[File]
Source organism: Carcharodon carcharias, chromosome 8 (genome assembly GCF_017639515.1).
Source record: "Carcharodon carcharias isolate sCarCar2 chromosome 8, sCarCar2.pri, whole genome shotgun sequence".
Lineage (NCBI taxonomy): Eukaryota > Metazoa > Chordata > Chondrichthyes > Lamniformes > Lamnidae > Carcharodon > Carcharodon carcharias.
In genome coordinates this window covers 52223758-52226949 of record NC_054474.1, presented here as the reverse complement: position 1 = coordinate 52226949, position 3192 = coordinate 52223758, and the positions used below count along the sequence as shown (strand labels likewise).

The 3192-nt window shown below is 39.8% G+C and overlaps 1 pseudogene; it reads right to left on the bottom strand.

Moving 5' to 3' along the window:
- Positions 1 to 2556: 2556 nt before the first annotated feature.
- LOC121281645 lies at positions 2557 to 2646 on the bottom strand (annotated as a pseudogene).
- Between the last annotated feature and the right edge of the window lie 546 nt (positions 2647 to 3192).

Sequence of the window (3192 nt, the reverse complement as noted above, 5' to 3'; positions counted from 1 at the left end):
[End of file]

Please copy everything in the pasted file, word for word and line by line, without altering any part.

Source organism: Carcharodon carcharias, chromosome 8 (genome assembly GCF_017639515.1).
Source record: "Carcharodon carcharias isolate sCarCar2 chromosome 8, sCarCar2.pri, whole genome shotgun sequence".
Lineage (NCBI taxonomy): Eukaryota > Metazoa > Chordata > Chondrichthyes > Lamniformes > Lamnidae > Carcharodon > Carcharodon carcharias.
In genome coordinates this window covers 52223758-52226949 of record NC_054474.1, presented here as the reverse complement: position 1 = coordinate 52226949, position 3192 = coordinate 52223758, and the positions used below count along the sequence as shown (strand labels likewise).

The 3192-nt window shown below is 39.8% G+C and overlaps 1 pseudogene; it reads right to left on the bottom strand.

Moving 5' to 3' along the window:
- Positions 1 to 2556: 2556 nt before the first annotated feature.
- LOC121281645 lies at positions 2557 to 2646 on the bottom strand (annotated as a pseudogene).
- Between the last annotated feature and the right edge of the window lie 546 nt (positions 2647 to 3192).

Sequence of the window (3192 nt, the reverse complement as noted above, 5' to 3'; positions counted from 1 at the left end):